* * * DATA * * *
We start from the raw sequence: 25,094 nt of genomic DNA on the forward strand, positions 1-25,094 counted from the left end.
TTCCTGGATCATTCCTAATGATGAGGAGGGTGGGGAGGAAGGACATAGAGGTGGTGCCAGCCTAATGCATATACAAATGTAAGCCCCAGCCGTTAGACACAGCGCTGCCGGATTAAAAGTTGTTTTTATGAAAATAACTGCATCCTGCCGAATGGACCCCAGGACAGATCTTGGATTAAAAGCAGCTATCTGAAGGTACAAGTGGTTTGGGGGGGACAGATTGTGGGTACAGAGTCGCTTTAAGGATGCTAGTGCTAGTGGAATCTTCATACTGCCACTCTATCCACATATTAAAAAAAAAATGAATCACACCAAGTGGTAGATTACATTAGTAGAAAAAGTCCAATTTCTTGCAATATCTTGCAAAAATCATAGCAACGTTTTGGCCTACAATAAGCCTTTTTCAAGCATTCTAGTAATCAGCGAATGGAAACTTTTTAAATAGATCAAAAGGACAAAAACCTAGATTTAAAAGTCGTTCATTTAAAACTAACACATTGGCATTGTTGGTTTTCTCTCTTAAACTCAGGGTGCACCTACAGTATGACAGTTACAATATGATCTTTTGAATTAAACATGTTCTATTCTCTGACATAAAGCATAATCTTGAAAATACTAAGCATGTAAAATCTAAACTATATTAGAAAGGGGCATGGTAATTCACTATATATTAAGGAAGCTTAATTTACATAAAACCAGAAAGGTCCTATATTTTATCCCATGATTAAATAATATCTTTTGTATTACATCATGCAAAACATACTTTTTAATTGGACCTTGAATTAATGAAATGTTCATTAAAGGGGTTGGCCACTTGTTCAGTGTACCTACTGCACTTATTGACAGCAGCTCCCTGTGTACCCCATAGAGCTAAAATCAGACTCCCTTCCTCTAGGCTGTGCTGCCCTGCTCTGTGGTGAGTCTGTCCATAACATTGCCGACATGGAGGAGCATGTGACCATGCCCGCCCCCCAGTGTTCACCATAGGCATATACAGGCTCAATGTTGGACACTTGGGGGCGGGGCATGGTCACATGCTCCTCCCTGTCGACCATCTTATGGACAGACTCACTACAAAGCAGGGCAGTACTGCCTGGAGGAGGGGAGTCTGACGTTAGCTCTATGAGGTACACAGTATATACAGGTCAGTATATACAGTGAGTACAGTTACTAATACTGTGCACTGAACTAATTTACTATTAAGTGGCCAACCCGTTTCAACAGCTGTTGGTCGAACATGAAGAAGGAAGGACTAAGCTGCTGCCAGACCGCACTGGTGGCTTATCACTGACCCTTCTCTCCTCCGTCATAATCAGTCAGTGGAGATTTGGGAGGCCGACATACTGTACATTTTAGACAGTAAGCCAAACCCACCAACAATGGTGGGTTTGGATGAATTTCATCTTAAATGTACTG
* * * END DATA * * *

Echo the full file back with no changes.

We start from the raw sequence: 25,094 nt of genomic DNA on the forward strand, positions 1-25,094 counted from the left end.
TTCCTGGATCATTCCTAATGATGAGGAGGGTGGGGAGGAAGGACATAGAGGTGGTGCCAGCCTAATGCATATACAAATGTAAGCCCCAGCCGTTAGACACAGCGCTGCCGGATTAAAAGTTGTTTTTATGAAAATAACTGCATCCTGCCGAATGGACCCCAGGACAGATCTTGGATTAAAAGCAGCTATCTGAAGGTACAAGTGGTTTGGGGGGGACAGATTGTGGGTACAGAGTCGCTTTAAGGATGCTAGTGCTAGTGGAATCTTCATACTGCCACTCTATCCACATATTAAAAAAAAAATGAATCACACCAAGTGGTAGATTACATTAGTAGAAAAAGTCCAATTTCTTGCAATATCTTGCAAAAATCATAGCAACGTTTTGGCCTACAATAAGCCTTTTTCAAGCATTCTAGTAATCAGCGAATGGAAACTTTTTAAATAGATCAAAAGGACAAAAACCTAGATTTAAAAGTCGTTCATTTAAAACTAACACATTGGCATTGTTGGTTTTCTCTCTTAAACTCAGGGTGCACCTACAGTATGACAGTTACAATATGATCTTTTGAATTAAACATGTTCTATTCTCTGACATAAAGCATAATCTTGAAAATACTAAGCATGTAAAATCTAAACTATATTAGAAAGGGGCATGGTAATTCACTATATATTAAGGAAGCTTAATTTACATAAAACCAGAAAGGTCCTATATTTTATCCCATGATTAAATAATATCTTTTGTATTACATCATGCAAAACATACTTTTTAATTGGACCTTGAATTAATGAAATGTTCATTAAAGGGGTTGGCCACTTGTTCAGTGTACCTACTGCACTTATTGACAGCAGCTCCCTGTGTACCCCATAGAGCTAAAATCAGACTCCCTTCCTCTAGGCTGTGCTGCCCTGCTCTGTGGTGAGTCTGTCCATAACATTGCCGACATGGAGGAGCATGTGACCATGCCCGCCCCCCAGTGTTCACCATAGGCATATACAGGCTCAATGTTGGACACTTGGGGGCGGGGCATGGTCACATGCTCCTCCCTGTCGACCATCTTATGGACAGACTCACTACAAAGCAGGGCAGTACTGCCTGGAGGAGGGGAGTCTGACGTTAGCTCTATGAGGTACACAGTATATACAGGTCAGTATATACAGTGAGTACAGTTACTAATACTGTGCACTGAACTAATTTACTATTAAGTGGCCAACCCGTTTCAACAGCTGTTGGTCGAACATGAAGAAGGAAGGACTAAGCTGCTGCCAGACCGCACTGGTGGCTTATCACTGACCCTTCTCTCCTCCGTCATAATCAGTCAGTGGAGATTTGGGAGGCCGACATACTGTACATTTTAGACAGTAAGCCAAACCCACCAACAATGGTGGGTTTGGATGAATTTCATCTTAAATGTACTG